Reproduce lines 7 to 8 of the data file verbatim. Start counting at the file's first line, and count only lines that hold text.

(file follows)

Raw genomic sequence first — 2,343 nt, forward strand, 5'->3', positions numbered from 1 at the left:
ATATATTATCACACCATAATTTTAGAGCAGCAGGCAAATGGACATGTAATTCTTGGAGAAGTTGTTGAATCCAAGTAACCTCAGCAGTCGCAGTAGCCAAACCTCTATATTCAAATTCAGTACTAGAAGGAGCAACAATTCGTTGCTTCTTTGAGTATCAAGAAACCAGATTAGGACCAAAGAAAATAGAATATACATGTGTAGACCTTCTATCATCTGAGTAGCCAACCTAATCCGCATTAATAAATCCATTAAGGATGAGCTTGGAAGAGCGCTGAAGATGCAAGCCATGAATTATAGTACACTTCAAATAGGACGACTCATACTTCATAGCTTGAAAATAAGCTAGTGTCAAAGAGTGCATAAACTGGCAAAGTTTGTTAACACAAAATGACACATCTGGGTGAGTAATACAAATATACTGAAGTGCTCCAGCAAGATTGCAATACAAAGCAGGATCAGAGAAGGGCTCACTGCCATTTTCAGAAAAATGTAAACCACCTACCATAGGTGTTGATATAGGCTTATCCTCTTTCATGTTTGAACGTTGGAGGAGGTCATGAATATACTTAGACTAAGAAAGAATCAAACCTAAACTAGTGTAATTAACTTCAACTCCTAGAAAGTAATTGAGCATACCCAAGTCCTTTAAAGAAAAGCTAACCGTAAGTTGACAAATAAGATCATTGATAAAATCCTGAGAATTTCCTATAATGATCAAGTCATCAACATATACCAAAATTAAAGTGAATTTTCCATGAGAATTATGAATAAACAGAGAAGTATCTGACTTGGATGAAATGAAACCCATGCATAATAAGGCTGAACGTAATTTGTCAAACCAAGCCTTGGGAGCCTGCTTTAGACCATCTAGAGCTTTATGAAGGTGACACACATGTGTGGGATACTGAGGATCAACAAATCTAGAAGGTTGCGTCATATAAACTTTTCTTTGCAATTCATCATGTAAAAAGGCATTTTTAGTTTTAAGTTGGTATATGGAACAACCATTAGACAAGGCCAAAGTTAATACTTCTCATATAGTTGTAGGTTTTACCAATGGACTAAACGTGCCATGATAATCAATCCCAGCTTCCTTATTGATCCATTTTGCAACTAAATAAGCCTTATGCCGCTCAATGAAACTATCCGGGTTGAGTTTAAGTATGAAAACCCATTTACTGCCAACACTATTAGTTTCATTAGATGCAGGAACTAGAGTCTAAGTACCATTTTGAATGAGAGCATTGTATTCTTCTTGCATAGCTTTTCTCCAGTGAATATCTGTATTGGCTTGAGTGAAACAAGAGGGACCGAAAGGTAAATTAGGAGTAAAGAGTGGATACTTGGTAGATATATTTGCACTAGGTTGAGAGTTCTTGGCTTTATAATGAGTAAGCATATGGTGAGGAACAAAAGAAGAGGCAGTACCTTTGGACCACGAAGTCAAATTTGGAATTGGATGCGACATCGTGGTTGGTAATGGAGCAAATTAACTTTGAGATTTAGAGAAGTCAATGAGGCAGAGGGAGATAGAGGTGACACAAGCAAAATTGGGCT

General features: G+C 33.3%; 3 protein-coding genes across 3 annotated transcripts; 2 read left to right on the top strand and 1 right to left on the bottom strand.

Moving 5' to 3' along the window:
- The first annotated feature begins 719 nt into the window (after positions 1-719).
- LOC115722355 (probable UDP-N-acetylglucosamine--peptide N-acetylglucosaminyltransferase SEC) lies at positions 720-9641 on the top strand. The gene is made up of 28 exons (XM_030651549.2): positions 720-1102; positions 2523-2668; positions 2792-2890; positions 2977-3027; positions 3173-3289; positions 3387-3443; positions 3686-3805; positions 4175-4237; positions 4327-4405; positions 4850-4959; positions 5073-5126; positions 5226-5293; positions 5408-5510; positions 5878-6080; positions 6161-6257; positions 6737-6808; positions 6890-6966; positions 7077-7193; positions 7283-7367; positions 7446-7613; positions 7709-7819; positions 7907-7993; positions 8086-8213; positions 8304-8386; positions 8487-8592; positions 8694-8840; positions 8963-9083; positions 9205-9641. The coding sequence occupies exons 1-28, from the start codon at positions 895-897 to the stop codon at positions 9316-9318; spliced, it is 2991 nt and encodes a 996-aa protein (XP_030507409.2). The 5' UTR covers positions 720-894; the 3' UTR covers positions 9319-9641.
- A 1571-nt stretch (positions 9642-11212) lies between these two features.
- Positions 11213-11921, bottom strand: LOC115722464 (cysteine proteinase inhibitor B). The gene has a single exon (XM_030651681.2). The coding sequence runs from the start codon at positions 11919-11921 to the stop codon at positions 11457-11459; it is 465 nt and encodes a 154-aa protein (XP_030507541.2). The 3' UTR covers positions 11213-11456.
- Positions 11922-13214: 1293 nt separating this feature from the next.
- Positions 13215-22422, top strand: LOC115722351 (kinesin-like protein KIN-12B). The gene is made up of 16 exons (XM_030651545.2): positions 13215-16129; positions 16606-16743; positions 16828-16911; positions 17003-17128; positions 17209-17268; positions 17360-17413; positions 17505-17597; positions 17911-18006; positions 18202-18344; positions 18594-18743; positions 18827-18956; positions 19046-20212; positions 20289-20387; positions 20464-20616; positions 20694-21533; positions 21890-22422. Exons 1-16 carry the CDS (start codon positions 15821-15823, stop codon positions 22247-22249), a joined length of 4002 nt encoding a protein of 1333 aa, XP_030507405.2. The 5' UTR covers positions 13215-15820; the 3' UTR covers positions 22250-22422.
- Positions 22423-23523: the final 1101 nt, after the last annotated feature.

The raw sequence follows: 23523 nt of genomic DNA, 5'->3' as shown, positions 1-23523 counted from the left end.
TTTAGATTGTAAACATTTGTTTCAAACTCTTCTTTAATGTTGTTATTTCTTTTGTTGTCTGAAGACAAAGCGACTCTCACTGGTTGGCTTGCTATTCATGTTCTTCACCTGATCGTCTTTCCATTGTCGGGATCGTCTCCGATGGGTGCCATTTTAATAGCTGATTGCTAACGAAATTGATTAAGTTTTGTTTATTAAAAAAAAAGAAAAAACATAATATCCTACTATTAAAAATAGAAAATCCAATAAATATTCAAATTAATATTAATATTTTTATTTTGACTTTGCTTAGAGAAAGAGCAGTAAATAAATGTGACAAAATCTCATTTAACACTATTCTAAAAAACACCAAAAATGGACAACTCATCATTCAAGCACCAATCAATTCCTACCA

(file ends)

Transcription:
- A 1571-nt stretch (positions 9642-11212) lies between these two features.
- Positions 11213-11921, bottom strand: LOC115722464 (cysteine proteinase inhibitor B). The gene has a single exon (XM_030651681.2). The coding sequence runs from the start codon at positions 11919-11921 to the stop codon at positions 11457-11459; it is 465 nt and encodes a 154-aa protein (XP_030507541.2). The 3' UTR covers positions 11213-11456.